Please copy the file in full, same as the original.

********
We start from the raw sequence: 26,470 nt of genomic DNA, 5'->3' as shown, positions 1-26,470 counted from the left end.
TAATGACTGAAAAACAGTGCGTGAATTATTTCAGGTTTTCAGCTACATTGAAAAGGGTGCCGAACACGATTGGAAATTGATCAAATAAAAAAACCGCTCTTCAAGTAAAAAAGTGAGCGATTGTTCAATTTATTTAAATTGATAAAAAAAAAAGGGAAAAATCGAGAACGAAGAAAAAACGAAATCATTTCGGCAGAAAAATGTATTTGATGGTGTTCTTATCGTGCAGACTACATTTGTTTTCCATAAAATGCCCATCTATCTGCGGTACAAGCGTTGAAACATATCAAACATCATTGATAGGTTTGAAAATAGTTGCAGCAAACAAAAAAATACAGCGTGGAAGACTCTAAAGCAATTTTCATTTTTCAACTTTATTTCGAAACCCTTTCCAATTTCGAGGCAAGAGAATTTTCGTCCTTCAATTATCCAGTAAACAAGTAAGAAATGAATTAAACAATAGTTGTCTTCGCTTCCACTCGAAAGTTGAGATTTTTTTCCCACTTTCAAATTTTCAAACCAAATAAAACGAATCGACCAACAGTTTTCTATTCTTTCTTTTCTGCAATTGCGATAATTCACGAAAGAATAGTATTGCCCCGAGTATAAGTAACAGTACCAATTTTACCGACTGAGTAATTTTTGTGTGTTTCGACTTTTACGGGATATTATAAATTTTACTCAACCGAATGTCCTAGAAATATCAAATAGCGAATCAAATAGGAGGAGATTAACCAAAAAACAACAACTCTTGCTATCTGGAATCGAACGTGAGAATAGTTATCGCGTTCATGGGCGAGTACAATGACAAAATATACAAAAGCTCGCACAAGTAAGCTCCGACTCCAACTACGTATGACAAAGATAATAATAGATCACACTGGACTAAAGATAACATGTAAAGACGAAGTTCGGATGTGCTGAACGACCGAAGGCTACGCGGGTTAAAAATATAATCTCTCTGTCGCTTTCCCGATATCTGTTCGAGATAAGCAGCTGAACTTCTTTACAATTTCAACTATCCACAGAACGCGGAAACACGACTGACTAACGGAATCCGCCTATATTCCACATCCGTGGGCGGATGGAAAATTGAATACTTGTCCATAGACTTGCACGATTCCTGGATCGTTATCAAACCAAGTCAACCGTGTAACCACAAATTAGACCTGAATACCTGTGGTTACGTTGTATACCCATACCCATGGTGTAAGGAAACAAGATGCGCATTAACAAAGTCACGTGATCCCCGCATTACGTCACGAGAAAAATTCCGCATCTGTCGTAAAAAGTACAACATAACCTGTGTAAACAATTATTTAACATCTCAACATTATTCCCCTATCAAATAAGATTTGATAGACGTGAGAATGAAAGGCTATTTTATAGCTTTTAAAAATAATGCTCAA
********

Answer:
We start from the raw sequence: 26,470 nt of genomic DNA, 5'->3' as shown, positions 1-26,470 counted from the left end.
TAATGACTGAAAAACAGTGCGTGAATTATTTCAGGTTTTCAGCTACATTGAAAAGGGTGCCGAACACGATTGGAAATTGATCAAATAAAAAAACCGCTCTTCAAGTAAAAAAGTGAGCGATTGTTCAATTTATTTAAATTGATAAAAAAAAAAGGGAAAAATCGAGAACGAAGAAAAAACGAAATCATTTCGGCAGAAAAATGTATTTGATGGTGTTCTTATCGTGCAGACTACATTTGTTTTCCATAAAATGCCCATCTATCTGCGGTACAAGCGTTGAAACATATCAAACATCATTGATAGGTTTGAAAATAGTTGCAGCAAACAAAAAAATACAGCGTGGAAGACTCTAAAGCAATTTTCATTTTTCAACTTTATTTCGAAACCCTTTCCAATTTCGAGGCAAGAGAATTTTCGTCCTTCAATTATCCAGTAAACAAGTAAGAAATGAATTAAACAATAGTTGTCTTCGCTTCCACTCGAAAGTTGAGATTTTTTTCCCACTTTCAAATTTTCAAACCAAATAAAACGAATCGACCAACAGTTTTCTATTCTTTCTTTTCTGCAATTGCGATAATTCACGAAAGAATAGTATTGCCCCGAGTATAAGTAACAGTACCAATTTTACCGACTGAGTAATTTTTGTGTGTTTCGACTTTTACGGGATATTATAAATTTTACTCAACCGAATGTCCTAGAAATATCAAATAGCGAATCAAATAGGAGGAGATTAACCAAAAAACAACAACTCTTGCTATCTGGAATCGAACGTGAGAATAGTTATCGCGTTCATGGGCGAGTACAATGACAAAATATACAAAAGCTCGCACAAGTAAGCTCCGACTCCAACTACGTATGACAAAGATAATAATAGATCACACTGGACTAAAGATAACATGTAAAGACGAAGTTCGGATGTGCTGAACGACCGAAGGCTACGCGGGTTAAAAATATAATCTCTCTGTCGCTTTCCCGATATCTGTTCGAGATAAGCAGCTGAACTTCTTTACAATTTCAACTATCCACAGAACGCGGAAACACGACTGACTAACGGAATCCGCCTATATTCCACATCCGTGGGCGGATGGAAAATTGAATACTTGTCCATAGACTTGCACGATTCCTGGATCGTTATCAAACCAAGTCAACCGTGTAACCACAAATTAGACCTGAATACCTGTGGTTACGTTGTATACCCATACCCATGGTGTAAGGAAACAAGATGCGCATTAACAAAGTCACGTGATCCCCGCATTACGTCACGAGAAAAATTCCGCATCTGTCGTAAAAAGTACAACATAACCTGTGTAAACAATTATTTAACATCTCAACATTATTCCCCTATCAAATAAGATTTGATAGACGTGAGAATGAAAGGCTATTTTATAGCTTTTAAAAATAATGCTCAA